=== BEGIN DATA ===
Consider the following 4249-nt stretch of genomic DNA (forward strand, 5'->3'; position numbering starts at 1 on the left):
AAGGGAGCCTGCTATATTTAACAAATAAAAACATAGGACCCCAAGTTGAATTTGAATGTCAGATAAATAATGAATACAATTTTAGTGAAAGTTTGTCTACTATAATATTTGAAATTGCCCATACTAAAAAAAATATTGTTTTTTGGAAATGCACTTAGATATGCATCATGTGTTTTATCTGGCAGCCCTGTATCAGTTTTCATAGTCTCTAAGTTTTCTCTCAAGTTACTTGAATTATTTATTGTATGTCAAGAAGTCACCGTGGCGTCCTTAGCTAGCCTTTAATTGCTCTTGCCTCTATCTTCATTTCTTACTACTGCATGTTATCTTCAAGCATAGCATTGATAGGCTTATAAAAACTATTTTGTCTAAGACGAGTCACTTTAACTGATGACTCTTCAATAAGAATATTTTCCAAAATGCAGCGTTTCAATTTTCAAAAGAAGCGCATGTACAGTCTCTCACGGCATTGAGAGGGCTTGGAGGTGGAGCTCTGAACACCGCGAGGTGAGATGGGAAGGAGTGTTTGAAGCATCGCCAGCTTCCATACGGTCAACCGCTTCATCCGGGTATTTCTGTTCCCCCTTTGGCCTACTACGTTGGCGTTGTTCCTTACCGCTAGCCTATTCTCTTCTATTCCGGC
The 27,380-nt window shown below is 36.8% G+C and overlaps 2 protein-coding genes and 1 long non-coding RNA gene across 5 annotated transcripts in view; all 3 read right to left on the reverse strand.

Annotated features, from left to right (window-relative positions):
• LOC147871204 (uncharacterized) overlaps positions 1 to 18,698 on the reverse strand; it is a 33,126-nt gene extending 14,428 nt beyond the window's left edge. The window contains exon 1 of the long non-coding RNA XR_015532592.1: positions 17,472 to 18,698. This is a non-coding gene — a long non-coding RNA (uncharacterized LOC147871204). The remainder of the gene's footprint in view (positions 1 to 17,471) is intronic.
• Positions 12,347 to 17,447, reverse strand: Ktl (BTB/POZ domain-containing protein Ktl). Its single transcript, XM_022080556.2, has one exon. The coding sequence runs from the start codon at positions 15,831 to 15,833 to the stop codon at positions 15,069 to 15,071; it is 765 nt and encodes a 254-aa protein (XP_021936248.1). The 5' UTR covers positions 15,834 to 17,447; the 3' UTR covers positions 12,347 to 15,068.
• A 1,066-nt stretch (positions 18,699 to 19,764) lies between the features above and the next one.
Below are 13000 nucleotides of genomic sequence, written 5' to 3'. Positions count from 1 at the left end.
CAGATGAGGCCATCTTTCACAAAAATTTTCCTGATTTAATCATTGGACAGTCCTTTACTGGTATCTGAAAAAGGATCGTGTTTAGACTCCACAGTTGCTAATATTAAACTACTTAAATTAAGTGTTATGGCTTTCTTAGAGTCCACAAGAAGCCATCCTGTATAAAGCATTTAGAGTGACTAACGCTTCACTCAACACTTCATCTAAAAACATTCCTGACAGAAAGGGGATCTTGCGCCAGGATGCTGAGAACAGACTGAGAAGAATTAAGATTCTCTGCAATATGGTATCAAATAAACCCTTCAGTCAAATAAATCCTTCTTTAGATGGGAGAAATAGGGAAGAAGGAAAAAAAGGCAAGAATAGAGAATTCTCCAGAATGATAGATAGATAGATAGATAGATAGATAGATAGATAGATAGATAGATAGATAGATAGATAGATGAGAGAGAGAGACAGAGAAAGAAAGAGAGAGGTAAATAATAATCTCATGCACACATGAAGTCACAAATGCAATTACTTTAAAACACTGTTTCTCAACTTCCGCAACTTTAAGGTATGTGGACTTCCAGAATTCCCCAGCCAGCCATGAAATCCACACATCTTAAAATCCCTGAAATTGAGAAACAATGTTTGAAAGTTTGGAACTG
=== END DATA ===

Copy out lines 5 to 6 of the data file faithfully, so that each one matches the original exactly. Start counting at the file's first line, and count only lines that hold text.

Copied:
• LOC147871204 (uncharacterized) overlaps positions 1 to 18,698 on the reverse strand; it is a 33,126-nt gene extending 14,428 nt beyond the window's left edge. The window contains exon 1 of the long non-coding RNA XR_015532592.1: positions 17,472 to 18,698. This is a non-coding gene — a long non-coding RNA (uncharacterized LOC147871204). The remainder of the gene's footprint in view (positions 1 to 17,471) is intronic.
• Positions 12,347 to 17,447, reverse strand: Ktl (BTB/POZ domain-containing protein Ktl). Its single transcript, XM_022080556.2, has one exon. The coding sequence runs from the start codon at positions 15,831 to 15,833 to the stop codon at positions 15,069 to 15,071; it is 765 nt and encodes a 254-aa protein (XP_021936248.1). The 5' UTR covers positions 15,834 to 17,447; the 3' UTR covers positions 12,347 to 15,068.